I don’t want the recent Ole Bouman interview to get buried under new posts, so let me highlight a few brief moments in the interview that I particularly like, and then encourage you to go read it in full.
For instance, Bouman says: “if you think that applying urban form is the same as building a city, or even creating urban culture, then you make a very big mistake.” He goes on to describe how “architecture culture” in the mid-1990s “was taken hostage by the politics of the spectacular.”
Even today, though, he says, “nothing has changed. There is still an incredible focus – not just among architects, but among clients – on an architecture that is strongest at first sight. The second sight or the third sight is not so important anymore.”
In the process, “large congregations of architecture” have come to replace real cities – a kind of illegitimate spatial surrogate – and these are the hollow landscapes within which many of us now find ourselves living.
On the subject of post-conflict cities, then – or cities made hollow not by development but by war – Bouman says:
Very often all the discourse that is left to those people in post-conflict cities is about everyday needs, or maybe some rebuilding of political institutions; but culture is always at the end of the story, at the end of the line. What we can do is provide them with discourse, give them a certain vitality, as we did in Ramallah once, in Bosnia once, in Vilnius once – and even as we did at the feet of the Statue of Liberty once. If a city is in trouble, sometimes it’s good to organize dialogue, regardless of the subject matter – dialogue as a goal in itself.
Dialogue – and architecture, more broadly speaking – is thus about “reclaiming the public domain.”
That, of course, comes immediately after Bouman discusses China – which is perhaps my favorite part of the interview. There, Bouman says, and I’ll quote him at great length:
Bouman: It’s strange that China is seen as a new world by many Westerners, a land of opportunity, a place they all want to go… China is still seen as another world. You have to go there. You have to get yourself a portfolio in China. Or you have to start your office, or open a new headquarters there – so there is always the concept of over there, of otherness. I talk to Chinese colleagues, and Chinese businesspeople, and they sometimes openly admit that this persistence of otherness, this persistence of the idea that this is a country that is different from the West, that you can go to, or send your money to, is helping China to take over. To put it dramatically.
So, in terms of capital, for instance, if you just consider the fact that 15 years of boundless investment in China – hundreds of billions of dollars of investment in China, within a very Western paradigm of finding the best returns – is also, in the long-term, undermining the Western position. So, in a Western way of thinking, and from a capitalist point of view, investing in China may actually accomplish the opposite of what investors intended. These kind of paradoxes are hardly understood.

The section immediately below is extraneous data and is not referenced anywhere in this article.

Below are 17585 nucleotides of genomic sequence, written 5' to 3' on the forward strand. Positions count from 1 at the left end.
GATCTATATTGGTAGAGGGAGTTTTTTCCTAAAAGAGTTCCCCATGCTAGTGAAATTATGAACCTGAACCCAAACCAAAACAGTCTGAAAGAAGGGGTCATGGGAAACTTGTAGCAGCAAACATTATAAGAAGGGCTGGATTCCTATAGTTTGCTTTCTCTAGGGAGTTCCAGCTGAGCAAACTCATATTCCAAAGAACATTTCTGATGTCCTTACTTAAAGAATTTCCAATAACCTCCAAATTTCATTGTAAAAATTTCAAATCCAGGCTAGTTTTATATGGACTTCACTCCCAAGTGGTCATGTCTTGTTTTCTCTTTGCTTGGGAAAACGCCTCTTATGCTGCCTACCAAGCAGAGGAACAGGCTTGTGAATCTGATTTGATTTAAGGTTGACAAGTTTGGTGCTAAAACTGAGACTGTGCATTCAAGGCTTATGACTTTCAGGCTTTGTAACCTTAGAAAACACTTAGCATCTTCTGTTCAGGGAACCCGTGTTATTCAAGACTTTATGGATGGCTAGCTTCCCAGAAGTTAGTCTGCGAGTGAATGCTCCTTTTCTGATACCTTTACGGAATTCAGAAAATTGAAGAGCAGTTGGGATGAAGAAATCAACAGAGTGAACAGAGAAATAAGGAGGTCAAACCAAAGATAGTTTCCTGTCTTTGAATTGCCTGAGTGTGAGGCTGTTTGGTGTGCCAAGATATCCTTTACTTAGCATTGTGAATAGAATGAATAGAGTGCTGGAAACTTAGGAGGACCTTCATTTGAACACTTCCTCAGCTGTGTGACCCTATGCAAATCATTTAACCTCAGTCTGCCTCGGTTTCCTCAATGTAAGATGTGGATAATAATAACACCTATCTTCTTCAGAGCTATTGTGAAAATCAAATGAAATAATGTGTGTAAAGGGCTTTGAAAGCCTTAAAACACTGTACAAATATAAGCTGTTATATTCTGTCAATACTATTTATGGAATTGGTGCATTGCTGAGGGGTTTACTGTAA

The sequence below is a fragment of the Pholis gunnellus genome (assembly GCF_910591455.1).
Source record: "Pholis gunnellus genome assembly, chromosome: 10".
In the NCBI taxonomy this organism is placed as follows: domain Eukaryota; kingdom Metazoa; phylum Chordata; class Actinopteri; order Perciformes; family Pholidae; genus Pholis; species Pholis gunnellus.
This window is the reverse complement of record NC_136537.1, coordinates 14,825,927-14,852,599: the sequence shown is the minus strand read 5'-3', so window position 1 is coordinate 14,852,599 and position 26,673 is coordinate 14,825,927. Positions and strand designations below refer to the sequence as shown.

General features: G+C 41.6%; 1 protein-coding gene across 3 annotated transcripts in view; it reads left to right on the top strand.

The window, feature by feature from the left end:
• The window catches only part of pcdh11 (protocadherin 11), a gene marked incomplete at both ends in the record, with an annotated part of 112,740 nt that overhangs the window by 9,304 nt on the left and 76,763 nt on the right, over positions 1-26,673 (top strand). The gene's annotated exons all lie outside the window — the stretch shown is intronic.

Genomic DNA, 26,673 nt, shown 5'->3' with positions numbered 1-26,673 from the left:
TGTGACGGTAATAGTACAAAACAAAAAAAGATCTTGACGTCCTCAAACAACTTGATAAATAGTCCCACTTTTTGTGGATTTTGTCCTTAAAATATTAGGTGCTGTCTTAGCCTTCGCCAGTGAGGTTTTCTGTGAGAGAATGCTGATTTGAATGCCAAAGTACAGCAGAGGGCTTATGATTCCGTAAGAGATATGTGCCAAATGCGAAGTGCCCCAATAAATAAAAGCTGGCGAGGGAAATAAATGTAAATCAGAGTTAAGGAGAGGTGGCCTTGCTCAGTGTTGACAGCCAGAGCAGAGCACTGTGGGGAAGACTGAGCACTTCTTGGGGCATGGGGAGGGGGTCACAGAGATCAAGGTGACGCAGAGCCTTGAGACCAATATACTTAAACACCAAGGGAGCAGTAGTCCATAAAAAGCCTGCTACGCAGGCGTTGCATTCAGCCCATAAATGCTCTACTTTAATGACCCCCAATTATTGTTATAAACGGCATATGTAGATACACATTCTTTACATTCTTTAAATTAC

If China is launching a new rocket, or a new satellite, or testing a new space weapon system, suddenly people wake up – but there is this strange anomaly between China as the promised land and China as the latent rival, the opponent, the growing danger. Either people accept that China is becoming part of a larger global system of capital, and so they aren’t afraid to give it its own momentum wherever it goes, or whatever it takes – that is just the price you pay for growth. Or you say: we can no longer accept this – and this might be a moment that is not so far away anymore, a moment of regression or conservatism. Some governments will say that we can no longer go there, maybe, because we would not like to add to the power and culture of China. It’s still very fashionable to host Chinese festivals and to invite Chinese artists and to buy Chinese art – but the moment might not be so far away when we ask: why would we pay for China? If it reinforces or strengthens their power?
I feel sometimes that we are just a little bit away from the moment when this paradox, this anomaly, will erupt into a more existential question. What do we do? Do we keep adding to the strength of China? Or do we go back to this kind of Western chauvinism, or nationalism, and not allow architects, for instance, to work in China or to allow Western investors to invest in China?
I think, in the work of Rem Koolhaas, for instance, this anomaly is almost already on the surface. On the one hand there’s this admiration of the great architect with an incredible track record who goes to build in China, who creates a new monument, a kind of signal of what architecture can do, an incredible achievement. On the other hand, there is this latent, almost open criticism: what does this do for China? Are we giving away our assets to the enemy? I think in the whole discussion around the CCTV Building you see this tension between chauvinism and internationalism, between western interests and the interests of globalization in general, and many other dialectics in the debate being played out through that specific building. That’s why the building is so interesting. As a metaphor, it represents much more than just the fact that it is built for an institution of Chinese power by a powerful western architect; it also reveals something that has to do with the dynamics of our culture – and where architecture can do that, then architecture is gaining in legitimacy.
[Image: Ole Bouman, photographed by Cassander Eeftinck Schattenkerk].
In any case, if you get a chance, check out the rest of the interview.